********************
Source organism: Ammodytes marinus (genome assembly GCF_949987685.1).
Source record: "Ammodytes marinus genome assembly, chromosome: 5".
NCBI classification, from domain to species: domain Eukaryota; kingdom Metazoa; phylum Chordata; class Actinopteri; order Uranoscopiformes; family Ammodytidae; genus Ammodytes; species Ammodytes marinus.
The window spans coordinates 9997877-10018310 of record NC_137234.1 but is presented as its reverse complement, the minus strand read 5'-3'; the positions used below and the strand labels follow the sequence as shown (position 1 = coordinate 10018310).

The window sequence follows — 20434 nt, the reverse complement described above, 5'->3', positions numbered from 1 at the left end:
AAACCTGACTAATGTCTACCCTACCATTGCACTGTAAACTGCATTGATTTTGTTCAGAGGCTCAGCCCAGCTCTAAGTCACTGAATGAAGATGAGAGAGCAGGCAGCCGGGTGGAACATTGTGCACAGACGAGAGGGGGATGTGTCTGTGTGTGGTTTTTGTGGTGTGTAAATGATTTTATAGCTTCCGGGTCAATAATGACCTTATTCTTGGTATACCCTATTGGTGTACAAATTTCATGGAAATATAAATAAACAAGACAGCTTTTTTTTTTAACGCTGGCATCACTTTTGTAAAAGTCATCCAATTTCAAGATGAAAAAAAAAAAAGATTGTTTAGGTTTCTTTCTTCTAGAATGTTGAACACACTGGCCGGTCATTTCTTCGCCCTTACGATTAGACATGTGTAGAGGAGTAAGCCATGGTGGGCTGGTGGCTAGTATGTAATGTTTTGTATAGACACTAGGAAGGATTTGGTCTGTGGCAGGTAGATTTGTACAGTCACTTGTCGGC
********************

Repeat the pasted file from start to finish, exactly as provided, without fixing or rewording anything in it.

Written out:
Source organism: Ammodytes marinus (genome assembly GCF_949987685.1).
Source record: "Ammodytes marinus genome assembly, chromosome: 5".
NCBI classification, from domain to species: domain Eukaryota; kingdom Metazoa; phylum Chordata; class Actinopteri; order Uranoscopiformes; family Ammodytidae; genus Ammodytes; species Ammodytes marinus.
The window spans coordinates 9997877-10018310 of record NC_137234.1 but is presented as its reverse complement, the minus strand read 5'-3'; the positions used below and the strand labels follow the sequence as shown (position 1 = coordinate 10018310).

The window sequence follows — 20434 nt, the reverse complement described above, 5'->3', positions numbered from 1 at the left end:
AAACCTGACTAATGTCTACCCTACCATTGCACTGTAAACTGCATTGATTTTGTTCAGAGGCTCAGCCCAGCTCTAAGTCACTGAATGAAGATGAGAGAGCAGGCAGCCGGGTGGAACATTGTGCACAGACGAGAGGGGGATGTGTCTGTGTGTGGTTTTTGTGGTGTGTAAATGATTTTATAGCTTCCGGGTCAATAATGACCTTATTCTTGGTATACCCTATTGGTGTACAAATTTCATGGAAATATAAATAAACAAGACAGCTTTTTTTTTTAACGCTGGCATCACTTTTGTAAAAGTCATCCAATTTCAAGATGAAAAAAAAAAAAGATTGTTTAGGTTTCTTTCTTCTAGAATGTTGAACACACTGGCCGGTCATTTCTTCGCCCTTACGATTAGACATGTGTAGAGGAGTAAGCCATGGTGGGCTGGTGGCTAGTATGTAATGTTTTGTATAGACACTAGGAAGGATTTGGTCTGTGGCAGGTAGATTTGTACAGTCACTTGTCGGC